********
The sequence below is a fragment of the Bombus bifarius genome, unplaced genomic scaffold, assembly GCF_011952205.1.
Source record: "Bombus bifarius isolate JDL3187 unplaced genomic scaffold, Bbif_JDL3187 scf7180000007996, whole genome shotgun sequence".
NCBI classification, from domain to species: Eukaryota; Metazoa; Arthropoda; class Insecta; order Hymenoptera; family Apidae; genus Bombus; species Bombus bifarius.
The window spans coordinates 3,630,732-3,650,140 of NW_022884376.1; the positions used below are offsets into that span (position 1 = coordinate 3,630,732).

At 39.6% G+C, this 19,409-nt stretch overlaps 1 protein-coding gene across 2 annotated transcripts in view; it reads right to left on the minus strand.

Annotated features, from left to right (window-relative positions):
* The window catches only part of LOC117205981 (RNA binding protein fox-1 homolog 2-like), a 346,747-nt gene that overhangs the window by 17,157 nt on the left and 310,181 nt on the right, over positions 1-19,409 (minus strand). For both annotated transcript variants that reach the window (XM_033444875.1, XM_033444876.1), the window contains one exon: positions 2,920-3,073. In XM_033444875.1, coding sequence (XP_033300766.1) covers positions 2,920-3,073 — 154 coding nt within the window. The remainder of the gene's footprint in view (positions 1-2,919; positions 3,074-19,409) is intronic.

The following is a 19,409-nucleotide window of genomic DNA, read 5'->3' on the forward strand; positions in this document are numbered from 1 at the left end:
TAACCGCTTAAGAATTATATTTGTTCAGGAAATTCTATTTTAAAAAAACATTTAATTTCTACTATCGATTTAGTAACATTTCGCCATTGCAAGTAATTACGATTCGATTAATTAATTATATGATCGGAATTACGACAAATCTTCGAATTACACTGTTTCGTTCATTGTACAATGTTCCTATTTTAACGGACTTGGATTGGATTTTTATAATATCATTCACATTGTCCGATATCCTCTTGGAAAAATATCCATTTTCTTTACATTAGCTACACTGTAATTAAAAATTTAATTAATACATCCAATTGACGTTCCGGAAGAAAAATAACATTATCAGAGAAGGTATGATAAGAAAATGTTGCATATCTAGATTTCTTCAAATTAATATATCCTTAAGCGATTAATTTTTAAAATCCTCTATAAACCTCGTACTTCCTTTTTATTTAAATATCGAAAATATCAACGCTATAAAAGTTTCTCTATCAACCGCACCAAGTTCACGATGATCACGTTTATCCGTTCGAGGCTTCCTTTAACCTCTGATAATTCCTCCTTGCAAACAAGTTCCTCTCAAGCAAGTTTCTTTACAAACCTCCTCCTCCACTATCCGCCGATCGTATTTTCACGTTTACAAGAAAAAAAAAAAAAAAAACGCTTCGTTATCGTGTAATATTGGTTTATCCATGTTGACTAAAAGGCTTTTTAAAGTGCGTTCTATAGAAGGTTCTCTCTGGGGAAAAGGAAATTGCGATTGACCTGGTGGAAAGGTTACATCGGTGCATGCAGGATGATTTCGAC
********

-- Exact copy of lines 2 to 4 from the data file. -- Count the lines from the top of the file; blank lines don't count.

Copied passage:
Source record: "Bombus bifarius isolate JDL3187 unplaced genomic scaffold, Bbif_JDL3187 scf7180000007996, whole genome shotgun sequence".
NCBI classification, from domain to species: Eukaryota; Metazoa; Arthropoda; class Insecta; order Hymenoptera; family Apidae; genus Bombus; species Bombus bifarius.
The window spans coordinates 3,630,732-3,650,140 of NW_022884376.1; the positions used below are offsets into that span (position 1 = coordinate 3,630,732).